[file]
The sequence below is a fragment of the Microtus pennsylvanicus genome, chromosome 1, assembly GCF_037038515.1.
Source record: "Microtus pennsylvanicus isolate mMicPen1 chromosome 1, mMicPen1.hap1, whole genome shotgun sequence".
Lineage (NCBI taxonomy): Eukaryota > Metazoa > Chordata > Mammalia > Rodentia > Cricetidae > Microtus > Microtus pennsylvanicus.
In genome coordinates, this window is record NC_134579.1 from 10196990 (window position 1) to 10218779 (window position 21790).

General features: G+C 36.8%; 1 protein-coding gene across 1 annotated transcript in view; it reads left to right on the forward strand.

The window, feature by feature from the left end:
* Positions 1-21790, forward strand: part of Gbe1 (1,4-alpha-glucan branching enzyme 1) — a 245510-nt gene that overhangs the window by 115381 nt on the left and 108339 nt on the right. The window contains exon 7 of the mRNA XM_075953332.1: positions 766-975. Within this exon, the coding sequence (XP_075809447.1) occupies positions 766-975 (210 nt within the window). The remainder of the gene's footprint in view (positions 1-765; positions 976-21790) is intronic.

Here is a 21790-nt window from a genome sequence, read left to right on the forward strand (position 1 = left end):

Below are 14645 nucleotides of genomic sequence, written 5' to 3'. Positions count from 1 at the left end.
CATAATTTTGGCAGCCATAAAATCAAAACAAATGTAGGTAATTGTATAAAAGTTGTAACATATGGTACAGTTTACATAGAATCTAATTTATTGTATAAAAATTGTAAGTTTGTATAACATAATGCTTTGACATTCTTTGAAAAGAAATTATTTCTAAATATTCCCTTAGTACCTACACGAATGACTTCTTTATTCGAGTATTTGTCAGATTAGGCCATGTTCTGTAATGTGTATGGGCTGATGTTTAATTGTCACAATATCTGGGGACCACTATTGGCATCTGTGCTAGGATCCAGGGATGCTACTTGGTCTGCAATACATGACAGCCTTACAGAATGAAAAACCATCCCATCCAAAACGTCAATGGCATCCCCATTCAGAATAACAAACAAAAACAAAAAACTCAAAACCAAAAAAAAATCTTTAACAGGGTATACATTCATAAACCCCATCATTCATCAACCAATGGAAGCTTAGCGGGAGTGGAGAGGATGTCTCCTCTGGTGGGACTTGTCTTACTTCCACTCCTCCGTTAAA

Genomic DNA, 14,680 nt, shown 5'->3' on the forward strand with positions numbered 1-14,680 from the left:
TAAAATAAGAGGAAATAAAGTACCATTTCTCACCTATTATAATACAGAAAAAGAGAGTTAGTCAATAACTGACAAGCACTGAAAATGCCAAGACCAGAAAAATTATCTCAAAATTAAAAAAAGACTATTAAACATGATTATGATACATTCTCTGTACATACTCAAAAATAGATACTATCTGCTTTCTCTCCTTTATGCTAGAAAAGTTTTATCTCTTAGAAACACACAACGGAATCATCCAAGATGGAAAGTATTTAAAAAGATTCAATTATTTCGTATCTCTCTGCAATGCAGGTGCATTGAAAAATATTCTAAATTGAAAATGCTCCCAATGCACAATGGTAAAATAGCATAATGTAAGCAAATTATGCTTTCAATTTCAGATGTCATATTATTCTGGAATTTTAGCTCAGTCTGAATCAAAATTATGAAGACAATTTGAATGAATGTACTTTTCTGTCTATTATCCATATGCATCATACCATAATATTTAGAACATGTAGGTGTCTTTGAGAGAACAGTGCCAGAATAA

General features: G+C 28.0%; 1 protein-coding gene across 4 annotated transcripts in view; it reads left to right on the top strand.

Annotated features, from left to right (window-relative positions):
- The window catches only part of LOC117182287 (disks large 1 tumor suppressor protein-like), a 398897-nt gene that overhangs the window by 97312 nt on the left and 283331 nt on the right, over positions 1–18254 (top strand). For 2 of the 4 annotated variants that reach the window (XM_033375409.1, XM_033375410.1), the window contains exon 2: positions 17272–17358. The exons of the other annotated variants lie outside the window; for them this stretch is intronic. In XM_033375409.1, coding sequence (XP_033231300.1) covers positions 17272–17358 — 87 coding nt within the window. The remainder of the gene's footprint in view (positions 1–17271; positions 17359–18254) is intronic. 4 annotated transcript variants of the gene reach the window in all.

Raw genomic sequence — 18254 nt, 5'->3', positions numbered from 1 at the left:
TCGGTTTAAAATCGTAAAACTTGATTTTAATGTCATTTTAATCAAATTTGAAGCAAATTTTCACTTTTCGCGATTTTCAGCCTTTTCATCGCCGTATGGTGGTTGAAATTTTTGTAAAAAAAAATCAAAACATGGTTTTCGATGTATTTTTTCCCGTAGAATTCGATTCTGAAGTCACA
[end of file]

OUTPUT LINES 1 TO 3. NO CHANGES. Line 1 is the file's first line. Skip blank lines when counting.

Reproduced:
The sequence below is a fragment of the Microtus pennsylvanicus genome, chromosome 1, assembly GCF_037038515.1.
Source record: "Microtus pennsylvanicus isolate mMicPen1 chromosome 1, mMicPen1.hap1, whole genome shotgun sequence".
Lineage (NCBI taxonomy): Eukaryota > Metazoa > Chordata > Mammalia > Rodentia > Cricetidae > Microtus > Microtus pennsylvanicus.